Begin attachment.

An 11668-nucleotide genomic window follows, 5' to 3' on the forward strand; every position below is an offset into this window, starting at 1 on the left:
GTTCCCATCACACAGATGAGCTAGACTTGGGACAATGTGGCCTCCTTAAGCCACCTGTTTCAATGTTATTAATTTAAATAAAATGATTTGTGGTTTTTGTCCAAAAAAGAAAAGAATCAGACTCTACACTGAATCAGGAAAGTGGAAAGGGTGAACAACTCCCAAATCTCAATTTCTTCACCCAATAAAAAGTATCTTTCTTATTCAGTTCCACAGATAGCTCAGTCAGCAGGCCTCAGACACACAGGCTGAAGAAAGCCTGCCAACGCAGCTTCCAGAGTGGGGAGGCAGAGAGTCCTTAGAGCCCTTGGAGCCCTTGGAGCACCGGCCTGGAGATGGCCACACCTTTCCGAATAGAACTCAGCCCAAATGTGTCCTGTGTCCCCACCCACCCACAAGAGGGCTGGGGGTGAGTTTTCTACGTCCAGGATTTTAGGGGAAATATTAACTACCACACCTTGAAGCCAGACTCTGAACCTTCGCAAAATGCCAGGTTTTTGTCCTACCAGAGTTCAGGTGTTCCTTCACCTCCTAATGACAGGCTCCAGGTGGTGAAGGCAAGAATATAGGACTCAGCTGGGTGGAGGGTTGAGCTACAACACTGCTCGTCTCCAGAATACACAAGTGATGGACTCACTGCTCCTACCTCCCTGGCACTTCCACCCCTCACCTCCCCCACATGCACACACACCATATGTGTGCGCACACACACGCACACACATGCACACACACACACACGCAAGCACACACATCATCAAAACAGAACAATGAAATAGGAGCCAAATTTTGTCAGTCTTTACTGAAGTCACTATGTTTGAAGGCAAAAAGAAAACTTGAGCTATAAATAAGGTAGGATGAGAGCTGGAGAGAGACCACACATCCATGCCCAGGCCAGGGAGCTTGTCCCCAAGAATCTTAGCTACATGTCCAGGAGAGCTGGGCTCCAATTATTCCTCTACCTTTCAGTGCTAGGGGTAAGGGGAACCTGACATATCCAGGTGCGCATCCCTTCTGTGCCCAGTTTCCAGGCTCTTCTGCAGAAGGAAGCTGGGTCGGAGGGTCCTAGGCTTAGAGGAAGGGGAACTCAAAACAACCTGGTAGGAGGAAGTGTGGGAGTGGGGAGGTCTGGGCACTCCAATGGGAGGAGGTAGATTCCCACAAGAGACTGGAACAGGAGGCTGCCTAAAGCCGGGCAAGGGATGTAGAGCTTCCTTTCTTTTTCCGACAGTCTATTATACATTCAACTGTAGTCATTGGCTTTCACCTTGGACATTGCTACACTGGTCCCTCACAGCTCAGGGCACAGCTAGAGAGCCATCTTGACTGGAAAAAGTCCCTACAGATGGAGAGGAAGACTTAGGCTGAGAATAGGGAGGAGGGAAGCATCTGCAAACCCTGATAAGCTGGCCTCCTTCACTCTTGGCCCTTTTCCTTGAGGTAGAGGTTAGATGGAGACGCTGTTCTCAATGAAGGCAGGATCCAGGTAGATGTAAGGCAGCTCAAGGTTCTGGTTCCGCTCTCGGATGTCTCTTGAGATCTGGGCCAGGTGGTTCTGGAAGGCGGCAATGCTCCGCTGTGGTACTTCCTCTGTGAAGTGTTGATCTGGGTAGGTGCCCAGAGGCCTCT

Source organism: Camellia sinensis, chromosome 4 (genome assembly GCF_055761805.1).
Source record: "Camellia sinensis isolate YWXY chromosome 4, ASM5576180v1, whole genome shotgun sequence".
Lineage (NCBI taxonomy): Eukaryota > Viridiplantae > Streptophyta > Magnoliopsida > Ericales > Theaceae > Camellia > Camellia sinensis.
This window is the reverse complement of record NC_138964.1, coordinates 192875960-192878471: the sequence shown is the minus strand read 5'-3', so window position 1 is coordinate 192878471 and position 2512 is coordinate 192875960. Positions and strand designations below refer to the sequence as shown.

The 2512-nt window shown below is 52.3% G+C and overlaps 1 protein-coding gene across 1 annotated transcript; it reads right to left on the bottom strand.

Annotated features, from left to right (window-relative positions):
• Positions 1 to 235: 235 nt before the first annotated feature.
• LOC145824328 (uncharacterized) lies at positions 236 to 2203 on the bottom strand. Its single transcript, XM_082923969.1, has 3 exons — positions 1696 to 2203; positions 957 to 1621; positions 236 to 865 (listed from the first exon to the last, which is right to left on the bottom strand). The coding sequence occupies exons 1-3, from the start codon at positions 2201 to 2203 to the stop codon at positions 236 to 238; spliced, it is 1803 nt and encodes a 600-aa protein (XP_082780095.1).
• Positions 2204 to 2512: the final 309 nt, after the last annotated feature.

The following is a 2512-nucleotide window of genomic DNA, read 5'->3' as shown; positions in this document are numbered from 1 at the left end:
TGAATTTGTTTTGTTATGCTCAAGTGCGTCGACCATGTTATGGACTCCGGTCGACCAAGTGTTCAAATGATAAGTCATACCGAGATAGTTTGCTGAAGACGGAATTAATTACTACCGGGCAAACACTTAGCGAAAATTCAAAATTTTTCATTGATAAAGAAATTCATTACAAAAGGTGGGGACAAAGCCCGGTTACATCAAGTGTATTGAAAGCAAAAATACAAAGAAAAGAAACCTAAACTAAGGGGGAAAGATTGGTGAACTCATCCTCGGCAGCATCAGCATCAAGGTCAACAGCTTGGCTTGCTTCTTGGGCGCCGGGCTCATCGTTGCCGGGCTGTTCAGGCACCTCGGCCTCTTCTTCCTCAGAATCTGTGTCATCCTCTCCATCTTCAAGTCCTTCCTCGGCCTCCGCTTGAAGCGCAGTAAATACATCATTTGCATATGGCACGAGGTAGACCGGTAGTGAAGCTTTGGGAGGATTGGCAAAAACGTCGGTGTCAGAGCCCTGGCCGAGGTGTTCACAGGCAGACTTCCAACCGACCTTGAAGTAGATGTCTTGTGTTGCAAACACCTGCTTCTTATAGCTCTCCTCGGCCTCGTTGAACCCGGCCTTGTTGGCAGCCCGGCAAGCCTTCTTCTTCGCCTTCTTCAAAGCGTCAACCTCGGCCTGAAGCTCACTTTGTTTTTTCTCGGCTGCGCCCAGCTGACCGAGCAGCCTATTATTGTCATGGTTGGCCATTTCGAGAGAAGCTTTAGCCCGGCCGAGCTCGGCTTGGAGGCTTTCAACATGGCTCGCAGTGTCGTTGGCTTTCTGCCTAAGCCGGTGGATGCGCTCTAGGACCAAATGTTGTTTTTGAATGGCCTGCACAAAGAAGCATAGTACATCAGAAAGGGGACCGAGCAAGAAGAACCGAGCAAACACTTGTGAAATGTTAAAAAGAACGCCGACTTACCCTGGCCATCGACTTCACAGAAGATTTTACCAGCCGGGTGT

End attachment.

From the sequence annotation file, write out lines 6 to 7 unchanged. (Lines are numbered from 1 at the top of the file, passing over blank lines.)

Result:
This window is the reverse complement of record NC_138964.1, coordinates 192875960-192878471: the sequence shown is the minus strand read 5'-3', so window position 1 is coordinate 192878471 and position 2512 is coordinate 192875960. Positions and strand designations below refer to the sequence as shown.

The 2512-nt window shown below is 52.3% G+C and overlaps 1 protein-coding gene across 1 annotated transcript; it reads right to left on the bottom strand.